If we agree that a global economic system hinged on export and long-distance trade is energy-intensive, and that US policy (and by extension, IMF, World Bank, and WTO policy) has for decades worked to
subsidize and promote global trade, then a way forward comes into view.
An environmentalism that challenges this fundamental status quo has real potential to bolster sustainability. By developing and promoting local production for local consumption on both sides of the border, the US economy can wean itself from its schizophrenic addiction to disenfranchised Mexican labor. And the Mexican economy can begin to work for its own citizens, not for the global investor class.
To do so means forging cross-border coalitions to challenge the assumption that state power exists to promote long-distance trade. One place to start: the 2007 Farm Bill, which Congress will soon take up. The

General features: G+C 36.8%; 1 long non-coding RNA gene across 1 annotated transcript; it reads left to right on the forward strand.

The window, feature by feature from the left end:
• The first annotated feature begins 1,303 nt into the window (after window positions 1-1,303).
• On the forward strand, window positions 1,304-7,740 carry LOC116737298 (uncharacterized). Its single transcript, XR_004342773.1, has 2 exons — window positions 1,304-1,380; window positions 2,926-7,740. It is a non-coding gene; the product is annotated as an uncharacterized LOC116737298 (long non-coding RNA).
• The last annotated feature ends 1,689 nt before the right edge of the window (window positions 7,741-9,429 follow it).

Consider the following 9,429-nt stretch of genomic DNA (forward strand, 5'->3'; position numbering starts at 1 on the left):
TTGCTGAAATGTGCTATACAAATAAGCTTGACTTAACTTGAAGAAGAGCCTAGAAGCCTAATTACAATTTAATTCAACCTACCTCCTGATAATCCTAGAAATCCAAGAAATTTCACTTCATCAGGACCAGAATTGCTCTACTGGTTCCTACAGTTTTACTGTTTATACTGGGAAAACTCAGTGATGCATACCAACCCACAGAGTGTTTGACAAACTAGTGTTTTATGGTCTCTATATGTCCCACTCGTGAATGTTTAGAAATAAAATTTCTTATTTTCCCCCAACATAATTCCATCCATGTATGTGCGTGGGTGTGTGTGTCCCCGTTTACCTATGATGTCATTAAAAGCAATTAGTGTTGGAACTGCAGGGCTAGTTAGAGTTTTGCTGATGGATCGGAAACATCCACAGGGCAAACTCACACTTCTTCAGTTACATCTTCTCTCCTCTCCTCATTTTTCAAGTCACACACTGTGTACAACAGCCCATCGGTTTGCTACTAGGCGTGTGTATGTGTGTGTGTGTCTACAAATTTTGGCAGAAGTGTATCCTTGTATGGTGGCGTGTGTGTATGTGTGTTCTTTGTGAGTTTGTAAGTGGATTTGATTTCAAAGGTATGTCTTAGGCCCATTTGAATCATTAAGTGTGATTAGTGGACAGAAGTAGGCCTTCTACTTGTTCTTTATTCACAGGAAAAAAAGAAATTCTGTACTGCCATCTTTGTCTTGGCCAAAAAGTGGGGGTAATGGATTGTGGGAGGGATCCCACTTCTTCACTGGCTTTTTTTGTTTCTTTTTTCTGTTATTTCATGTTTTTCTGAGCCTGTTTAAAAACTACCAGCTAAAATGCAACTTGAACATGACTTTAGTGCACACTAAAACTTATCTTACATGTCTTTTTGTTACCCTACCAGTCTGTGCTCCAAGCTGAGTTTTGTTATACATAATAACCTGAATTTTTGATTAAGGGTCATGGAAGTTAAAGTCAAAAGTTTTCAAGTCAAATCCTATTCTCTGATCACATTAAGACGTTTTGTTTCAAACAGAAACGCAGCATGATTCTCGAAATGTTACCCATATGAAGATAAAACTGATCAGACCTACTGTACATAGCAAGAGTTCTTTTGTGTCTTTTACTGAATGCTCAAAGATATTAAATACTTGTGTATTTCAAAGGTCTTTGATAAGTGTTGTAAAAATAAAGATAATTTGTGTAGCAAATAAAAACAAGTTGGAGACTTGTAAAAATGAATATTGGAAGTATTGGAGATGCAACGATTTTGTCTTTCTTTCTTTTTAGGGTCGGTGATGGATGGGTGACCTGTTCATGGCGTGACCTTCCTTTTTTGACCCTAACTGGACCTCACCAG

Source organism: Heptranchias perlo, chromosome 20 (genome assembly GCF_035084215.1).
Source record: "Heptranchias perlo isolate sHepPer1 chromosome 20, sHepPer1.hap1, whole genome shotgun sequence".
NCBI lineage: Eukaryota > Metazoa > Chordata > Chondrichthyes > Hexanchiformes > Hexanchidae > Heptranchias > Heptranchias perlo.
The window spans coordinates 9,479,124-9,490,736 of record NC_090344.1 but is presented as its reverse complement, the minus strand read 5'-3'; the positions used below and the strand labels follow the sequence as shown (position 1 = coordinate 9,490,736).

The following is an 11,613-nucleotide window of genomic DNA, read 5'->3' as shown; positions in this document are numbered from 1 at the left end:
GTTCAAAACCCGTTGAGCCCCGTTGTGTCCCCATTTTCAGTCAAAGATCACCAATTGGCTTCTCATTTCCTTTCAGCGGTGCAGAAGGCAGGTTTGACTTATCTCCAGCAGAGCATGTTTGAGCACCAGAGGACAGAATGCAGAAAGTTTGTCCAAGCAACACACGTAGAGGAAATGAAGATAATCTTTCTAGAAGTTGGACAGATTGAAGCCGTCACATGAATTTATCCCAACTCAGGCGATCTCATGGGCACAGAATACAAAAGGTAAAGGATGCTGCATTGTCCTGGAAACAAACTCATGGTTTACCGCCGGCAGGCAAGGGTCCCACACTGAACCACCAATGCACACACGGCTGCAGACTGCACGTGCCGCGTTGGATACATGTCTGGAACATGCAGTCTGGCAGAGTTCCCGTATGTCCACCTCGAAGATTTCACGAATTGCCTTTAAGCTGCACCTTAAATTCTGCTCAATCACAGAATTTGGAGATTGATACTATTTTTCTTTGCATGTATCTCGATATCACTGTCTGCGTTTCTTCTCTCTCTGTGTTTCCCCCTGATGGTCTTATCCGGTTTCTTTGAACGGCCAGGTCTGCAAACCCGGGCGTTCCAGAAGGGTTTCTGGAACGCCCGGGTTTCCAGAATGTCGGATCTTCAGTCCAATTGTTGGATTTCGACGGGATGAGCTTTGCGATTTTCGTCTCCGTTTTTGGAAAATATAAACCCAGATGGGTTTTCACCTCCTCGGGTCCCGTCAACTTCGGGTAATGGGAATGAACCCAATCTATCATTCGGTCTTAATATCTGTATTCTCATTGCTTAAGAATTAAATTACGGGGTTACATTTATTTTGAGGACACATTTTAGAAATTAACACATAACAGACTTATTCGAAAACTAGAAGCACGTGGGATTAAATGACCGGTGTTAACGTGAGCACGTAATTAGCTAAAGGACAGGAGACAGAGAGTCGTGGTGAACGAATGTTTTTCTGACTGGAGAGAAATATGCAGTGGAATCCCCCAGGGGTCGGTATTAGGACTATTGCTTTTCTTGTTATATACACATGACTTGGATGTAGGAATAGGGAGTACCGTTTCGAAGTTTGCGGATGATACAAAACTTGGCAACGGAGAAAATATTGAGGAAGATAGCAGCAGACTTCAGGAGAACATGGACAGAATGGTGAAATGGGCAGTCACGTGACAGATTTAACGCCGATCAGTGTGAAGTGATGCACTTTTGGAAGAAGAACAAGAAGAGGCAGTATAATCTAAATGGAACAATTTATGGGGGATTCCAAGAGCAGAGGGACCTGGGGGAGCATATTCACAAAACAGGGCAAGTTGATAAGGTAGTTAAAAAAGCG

bill will govern how the government subsidizes agriculture. Since the 1970s, the federal government has spent hundreds of billions of dollars
rewarding bulk production of environmentally ruinous commodities like corn, which also threaten rural livelihoods in Mexico.
Let’s work to rewire federal farm policy to promote organic agriculture destined for nearby consumption. Ending the commodity-corn subsidy alone will instantly provide relief to beleaguered rural Mexicans now contemplating a hazardous trip north to a nation that both relies on and scorns them.
Toward a Green Agenda on Immigration, By Tom Philpott, Grist.org, Wednesday 12 April 2006 (via Truthout and Roberto Calderon’s list).